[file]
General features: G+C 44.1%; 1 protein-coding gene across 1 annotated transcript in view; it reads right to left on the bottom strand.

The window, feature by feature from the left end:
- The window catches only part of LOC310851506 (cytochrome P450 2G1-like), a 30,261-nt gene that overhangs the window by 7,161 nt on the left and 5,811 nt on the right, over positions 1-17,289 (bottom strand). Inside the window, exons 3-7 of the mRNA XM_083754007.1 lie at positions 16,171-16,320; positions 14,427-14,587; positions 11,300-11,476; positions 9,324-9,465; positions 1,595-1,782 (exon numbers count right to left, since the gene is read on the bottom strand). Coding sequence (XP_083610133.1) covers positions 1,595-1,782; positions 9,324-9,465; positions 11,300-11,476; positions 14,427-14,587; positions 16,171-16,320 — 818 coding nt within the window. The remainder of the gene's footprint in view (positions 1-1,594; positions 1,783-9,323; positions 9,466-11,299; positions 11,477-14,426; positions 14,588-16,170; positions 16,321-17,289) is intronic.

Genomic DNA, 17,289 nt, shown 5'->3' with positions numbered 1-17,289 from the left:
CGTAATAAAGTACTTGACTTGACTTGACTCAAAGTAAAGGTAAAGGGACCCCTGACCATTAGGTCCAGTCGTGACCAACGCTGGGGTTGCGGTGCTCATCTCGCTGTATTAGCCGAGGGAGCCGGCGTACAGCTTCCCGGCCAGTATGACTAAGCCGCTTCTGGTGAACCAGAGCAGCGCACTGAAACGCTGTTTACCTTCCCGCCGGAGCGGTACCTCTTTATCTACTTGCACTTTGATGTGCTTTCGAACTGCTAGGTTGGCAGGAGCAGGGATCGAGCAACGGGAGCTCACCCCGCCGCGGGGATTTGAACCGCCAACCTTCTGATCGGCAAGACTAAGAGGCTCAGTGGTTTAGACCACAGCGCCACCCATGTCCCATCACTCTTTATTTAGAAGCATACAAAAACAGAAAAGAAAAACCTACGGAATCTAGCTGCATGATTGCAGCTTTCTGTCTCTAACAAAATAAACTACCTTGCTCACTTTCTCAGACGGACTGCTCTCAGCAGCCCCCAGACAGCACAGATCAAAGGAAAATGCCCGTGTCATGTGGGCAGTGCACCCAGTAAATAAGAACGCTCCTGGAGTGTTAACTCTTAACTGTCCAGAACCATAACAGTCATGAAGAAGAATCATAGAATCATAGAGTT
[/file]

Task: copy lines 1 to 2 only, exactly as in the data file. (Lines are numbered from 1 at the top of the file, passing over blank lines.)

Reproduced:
General features: G+C 44.1%; 1 protein-coding gene across 1 annotated transcript in view; it reads right to left on the bottom strand.

The window, feature by feature from the left end: